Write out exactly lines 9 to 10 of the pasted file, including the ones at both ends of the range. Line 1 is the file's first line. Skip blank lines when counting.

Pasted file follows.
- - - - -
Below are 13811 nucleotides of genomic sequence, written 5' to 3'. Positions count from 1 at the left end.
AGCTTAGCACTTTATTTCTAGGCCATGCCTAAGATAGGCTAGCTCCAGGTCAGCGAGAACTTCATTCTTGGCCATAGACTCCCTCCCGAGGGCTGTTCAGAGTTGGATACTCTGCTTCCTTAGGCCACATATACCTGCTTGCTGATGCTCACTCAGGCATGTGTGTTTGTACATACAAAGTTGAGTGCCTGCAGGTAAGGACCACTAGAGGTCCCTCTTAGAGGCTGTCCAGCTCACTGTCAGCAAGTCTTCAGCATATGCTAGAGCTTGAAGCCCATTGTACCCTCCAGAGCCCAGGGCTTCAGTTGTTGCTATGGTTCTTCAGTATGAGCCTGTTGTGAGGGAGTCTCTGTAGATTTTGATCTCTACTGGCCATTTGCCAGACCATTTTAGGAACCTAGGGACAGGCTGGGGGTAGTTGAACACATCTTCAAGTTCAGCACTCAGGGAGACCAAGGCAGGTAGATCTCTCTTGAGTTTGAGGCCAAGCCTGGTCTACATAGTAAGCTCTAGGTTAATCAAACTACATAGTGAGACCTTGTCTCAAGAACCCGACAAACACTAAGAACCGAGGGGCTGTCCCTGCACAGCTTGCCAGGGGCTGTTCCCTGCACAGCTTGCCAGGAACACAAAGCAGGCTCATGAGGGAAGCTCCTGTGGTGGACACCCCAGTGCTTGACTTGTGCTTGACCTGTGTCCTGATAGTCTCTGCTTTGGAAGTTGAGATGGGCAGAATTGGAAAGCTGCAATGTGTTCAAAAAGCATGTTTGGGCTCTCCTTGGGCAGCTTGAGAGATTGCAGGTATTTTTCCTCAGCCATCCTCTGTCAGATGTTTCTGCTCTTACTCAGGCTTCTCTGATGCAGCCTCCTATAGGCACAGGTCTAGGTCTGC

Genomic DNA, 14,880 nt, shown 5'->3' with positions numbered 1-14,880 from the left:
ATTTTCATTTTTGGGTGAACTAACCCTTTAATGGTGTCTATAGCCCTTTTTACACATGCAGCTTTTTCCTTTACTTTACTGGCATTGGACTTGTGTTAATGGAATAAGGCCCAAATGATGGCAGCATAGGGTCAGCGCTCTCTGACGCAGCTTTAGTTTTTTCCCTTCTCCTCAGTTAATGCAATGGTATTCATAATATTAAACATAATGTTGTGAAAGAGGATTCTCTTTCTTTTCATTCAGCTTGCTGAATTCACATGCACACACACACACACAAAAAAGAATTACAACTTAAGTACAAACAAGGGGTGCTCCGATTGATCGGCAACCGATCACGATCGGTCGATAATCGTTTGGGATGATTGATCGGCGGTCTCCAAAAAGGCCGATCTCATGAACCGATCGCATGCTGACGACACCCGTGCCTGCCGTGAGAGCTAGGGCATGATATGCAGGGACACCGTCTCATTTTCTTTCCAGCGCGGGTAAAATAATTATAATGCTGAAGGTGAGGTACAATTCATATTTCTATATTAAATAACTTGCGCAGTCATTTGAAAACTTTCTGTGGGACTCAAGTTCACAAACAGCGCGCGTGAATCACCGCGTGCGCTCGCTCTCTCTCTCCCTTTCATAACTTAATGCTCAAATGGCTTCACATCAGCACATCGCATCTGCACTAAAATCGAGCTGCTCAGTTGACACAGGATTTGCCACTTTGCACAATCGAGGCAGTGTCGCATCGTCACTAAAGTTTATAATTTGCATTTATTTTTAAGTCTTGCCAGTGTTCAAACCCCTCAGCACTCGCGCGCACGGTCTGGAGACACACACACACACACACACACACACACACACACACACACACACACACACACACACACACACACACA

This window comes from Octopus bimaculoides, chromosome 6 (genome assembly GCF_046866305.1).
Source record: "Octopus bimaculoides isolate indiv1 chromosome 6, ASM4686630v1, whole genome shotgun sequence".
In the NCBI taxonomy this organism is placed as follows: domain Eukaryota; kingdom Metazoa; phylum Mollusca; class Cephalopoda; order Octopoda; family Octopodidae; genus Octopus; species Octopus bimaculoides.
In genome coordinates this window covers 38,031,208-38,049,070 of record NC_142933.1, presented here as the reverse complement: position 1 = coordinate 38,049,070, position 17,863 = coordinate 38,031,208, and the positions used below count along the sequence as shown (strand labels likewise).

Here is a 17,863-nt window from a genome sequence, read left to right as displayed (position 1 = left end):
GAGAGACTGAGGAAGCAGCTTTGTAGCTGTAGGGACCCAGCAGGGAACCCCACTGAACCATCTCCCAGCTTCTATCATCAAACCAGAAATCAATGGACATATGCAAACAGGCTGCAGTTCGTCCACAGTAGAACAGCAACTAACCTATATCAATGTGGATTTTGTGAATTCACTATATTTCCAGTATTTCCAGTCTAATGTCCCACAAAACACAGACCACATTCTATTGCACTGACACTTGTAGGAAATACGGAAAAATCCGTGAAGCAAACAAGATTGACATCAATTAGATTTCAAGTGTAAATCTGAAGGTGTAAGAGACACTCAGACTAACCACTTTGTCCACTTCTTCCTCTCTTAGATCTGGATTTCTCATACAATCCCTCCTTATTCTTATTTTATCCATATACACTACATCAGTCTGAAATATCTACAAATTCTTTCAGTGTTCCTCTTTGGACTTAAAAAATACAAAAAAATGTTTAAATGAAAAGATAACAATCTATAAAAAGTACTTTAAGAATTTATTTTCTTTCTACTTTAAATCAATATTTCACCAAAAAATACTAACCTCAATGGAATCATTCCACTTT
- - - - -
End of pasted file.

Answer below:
Here is a 17,863-nt window from a genome sequence, read left to right as displayed (position 1 = left end):
GAGAGACTGAGGAAGCAGCTTTGTAGCTGTAGGGACCCAGCAGGGAACCCCACTGAACCATCTCCCAGCTTCTATCATCAAACCAGAAATCAATGGACATATGCAAACAGGCTGCAGTTCGTCCACAGTAGAACAGCAACTAACCTATATCAATGTGGATTTTGTGAATTCACTATATTTCCAGTATTTCCAGTCTAATGTCCCACAAAACACAGACCACATTCTATTGCACTGACACTTGTAGGAAATACGGAAAAATCCGTGAAGCAAACAAGATTGACATCAATTAGATTTCAAGTGTAAATCTGAAGGTGTAAGAGACACTCAGACTAACCACTTTGTCCACTTCTTCCTCTCTTAGATCTGGATTTCTCATACAATCCCTCCTTATTCTTATTTTATCCATATACACTACATCAGTCTGAAATATCTACAAATTCTTTCAGTGTTCCTCTTTGGACTTAAAAAATACAAAAAAATGTTTAAATGAAAAGATAACAATCTATAAAAAGTACTTTAAGAATTTATTTTCTTTCTACTTTAAATCAATATTTCACCAAAAAATACTAACCTCAATGGAATCATTCCACTTT